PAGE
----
A significant number of in-office employees (63%) say they experience COVID-19 related stress according to Paychex. The survey highlights the impact the pandemic has on the mental health of the American workforce.
Remote workers however feel less stressed about COVID with only 35% affected by stress. According to the survey having all onsite employees working remotely full time helped decrease the stress levels among a quarter of those surveyed.
COVID Employee Stress
Of the more than 1,000 surveyed 51%, say their mental health had worsened during the COVID-19 outbreak. More than half of these (56%) are working on site. Furthermore, motivation in the workplace has also seen a decline. Here, more remote workers (51%) say they struggle to get motivated to work compared to those working on-site (45%).
Team morale has also been affected by both onsite workers (47%) and remote workers (43%) being affected. Strangely enough, work-life balance was not a major factor with only 30% admitting to experiencing more stress in the post COVID era. In this regard, those working onsite (33%) experienced slightly more stress than those who work remotely (28%).
The impact of stress on productivity among employees was almost the same. With 35% of onsite employees and 32% of remote workers admitting to a reduction in their productivity levels.
The Cost of Mental Health
Mental health is important for driving quality of life. Disorders, such as depression can negatively affect the immune system, sleep patterns and interpersonal relationships.
The impact of poor mental health also takes a financial toll. In fact, depression among employees cost businesses around $44 billion in lost productivity per year. As high as 6.7% of all U.S. adults experience at least one depressive episode annually.
Before COVID-19, an estimated 1 in 6 people experienced a common mental health issue like anxiety or depression in any given week. This figure is likely to get higher in the wake of the pandemic. Stress levels are expected to increase because of prolonged social distancing, massive loss of life, and economic uncertainty.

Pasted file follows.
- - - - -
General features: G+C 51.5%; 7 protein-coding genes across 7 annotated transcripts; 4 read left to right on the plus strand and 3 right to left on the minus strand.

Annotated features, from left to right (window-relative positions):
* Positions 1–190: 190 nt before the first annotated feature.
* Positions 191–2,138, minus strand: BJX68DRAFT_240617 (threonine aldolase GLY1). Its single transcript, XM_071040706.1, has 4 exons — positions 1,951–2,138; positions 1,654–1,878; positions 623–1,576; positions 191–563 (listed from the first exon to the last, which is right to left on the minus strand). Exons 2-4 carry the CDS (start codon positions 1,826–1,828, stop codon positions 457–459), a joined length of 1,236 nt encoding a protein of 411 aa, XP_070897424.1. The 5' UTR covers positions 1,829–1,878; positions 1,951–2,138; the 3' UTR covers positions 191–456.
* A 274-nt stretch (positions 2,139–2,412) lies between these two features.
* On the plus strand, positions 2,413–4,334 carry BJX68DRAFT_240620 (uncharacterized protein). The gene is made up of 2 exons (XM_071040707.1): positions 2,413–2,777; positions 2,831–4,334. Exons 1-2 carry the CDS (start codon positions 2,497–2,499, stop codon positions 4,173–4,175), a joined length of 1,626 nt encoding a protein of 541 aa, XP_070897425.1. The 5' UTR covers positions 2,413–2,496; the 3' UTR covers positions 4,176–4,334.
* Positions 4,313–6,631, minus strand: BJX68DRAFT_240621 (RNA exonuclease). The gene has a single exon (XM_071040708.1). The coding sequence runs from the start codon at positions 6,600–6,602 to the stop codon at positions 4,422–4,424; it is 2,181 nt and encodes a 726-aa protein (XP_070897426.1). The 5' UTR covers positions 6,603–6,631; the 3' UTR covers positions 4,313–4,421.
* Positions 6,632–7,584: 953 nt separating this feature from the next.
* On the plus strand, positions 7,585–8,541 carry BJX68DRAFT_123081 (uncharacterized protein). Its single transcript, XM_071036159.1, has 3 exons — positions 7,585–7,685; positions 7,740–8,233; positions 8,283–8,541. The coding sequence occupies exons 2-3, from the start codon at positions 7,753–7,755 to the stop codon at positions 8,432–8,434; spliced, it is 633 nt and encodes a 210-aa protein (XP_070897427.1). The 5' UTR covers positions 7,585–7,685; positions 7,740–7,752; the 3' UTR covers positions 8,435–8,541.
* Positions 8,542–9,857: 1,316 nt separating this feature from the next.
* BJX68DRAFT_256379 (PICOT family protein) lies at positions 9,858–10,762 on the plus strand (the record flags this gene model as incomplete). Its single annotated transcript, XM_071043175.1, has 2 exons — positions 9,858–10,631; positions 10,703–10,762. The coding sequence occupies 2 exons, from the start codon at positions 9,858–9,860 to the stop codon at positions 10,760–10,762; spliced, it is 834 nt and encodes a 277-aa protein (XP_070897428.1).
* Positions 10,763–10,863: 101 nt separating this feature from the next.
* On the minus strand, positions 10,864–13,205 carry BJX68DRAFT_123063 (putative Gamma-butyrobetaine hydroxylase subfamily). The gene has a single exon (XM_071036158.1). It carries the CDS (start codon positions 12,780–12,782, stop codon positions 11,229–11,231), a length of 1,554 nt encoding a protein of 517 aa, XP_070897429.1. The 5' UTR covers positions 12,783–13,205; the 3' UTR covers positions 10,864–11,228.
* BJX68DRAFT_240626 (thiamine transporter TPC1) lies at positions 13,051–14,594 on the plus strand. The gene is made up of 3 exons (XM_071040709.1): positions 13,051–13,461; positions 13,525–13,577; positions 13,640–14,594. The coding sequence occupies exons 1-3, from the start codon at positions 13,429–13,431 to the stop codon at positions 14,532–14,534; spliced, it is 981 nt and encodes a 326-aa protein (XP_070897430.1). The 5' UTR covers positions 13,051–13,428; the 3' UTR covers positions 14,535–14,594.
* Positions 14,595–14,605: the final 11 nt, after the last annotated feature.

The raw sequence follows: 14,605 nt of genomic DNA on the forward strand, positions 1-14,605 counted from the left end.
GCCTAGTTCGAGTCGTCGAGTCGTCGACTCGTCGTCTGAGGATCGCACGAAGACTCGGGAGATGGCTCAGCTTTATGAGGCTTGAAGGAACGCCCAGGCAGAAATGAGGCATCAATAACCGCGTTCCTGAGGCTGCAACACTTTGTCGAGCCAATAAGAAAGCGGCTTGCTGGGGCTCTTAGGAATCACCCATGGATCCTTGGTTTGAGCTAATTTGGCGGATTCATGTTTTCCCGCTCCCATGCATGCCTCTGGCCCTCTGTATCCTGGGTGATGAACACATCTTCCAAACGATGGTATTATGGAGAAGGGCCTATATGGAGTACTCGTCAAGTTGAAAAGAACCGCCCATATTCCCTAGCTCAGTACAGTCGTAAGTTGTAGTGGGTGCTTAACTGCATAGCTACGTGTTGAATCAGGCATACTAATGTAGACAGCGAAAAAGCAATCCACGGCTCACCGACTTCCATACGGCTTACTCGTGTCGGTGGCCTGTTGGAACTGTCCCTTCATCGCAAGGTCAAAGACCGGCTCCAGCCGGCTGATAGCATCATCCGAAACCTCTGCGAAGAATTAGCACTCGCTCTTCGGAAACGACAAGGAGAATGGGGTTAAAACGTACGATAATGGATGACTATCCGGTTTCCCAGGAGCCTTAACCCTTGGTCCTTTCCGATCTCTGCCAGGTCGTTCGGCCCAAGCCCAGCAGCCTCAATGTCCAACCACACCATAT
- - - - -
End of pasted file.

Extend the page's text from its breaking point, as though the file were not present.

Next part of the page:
To Tell or Not to Tell
Mental health experts advise those struggling with mental health issues should seek help from a licensed medical professional. Though this might be a little more difficult in the age of social distancing, they should also look to confide in someone. Only 27% are either regularly seeing a therapist or attend counseling sessions. Surprisingly more than half (55%) experiencing stress have not said anything to anyone because they feel uncomfortable in raising the subject.
Some 40% of employees say their employer does not provide adequate policies or procedures to address health and well-being during COVID-19. On-site employees were more likely to report inadequate mental health policies at work (43%), compared to remote workers (38%). Feeling that raising the subject was a deeply personal issue (59%) was the top reason presented. This is followed by not expecting the employer to help in alleviating the stress (33%). Others included the possibility of being either furloughed or fired (30%) or negatively affecting their career prospects (29%).
Interestingly 18% feared raising the issue thinking their supervisors were too busy (18%). Moreover, others thought it would create judgement (10%) towards them in the workspace. Only 26% of managers and supervisors have actually checked on their employee’s mental health during the pandemic.
Those that have opened up to feeling stress did so to colleagues (35%) and supervisors (21%). While a few have confided to subordinates (6%) or HR (5%). Those that had opened up about feeling stressed felt more comfortable talking about their issues with their managers over the phones. Conversely, they felt the least comfortable opening up online chatting services such as Slack or Google chat.
Stress Over a Possible Second Wave of COVID-19
Concerns over a second wave of COVID-19 is also an issue according to those surveyed. In fact, around 73% of respondents say they are ‘deeply troubled’ by the prospect of a second wave.
Those fearing losing their jobs in the event of a second wave is almost the same among all age groups. Millennials have a slightly higher concern (23%) compared to Generation X (22%) and Baby boomers (19%).
The good news, however, is that they are preparing for it. Among these, include looking for a fallback job in the event of getting cut or furloughed (35%). Some 36% of employees and 33%of managers are actively looking for backup jobs just in case their current employment does not pan out. A further 30% are learning new skills to increase their chances of remaining employed. This applies to 31% of employees and 27% of managers who are developing additional job skills. Only 2% of both employees and managers are saving money in the event that they lose their current employment.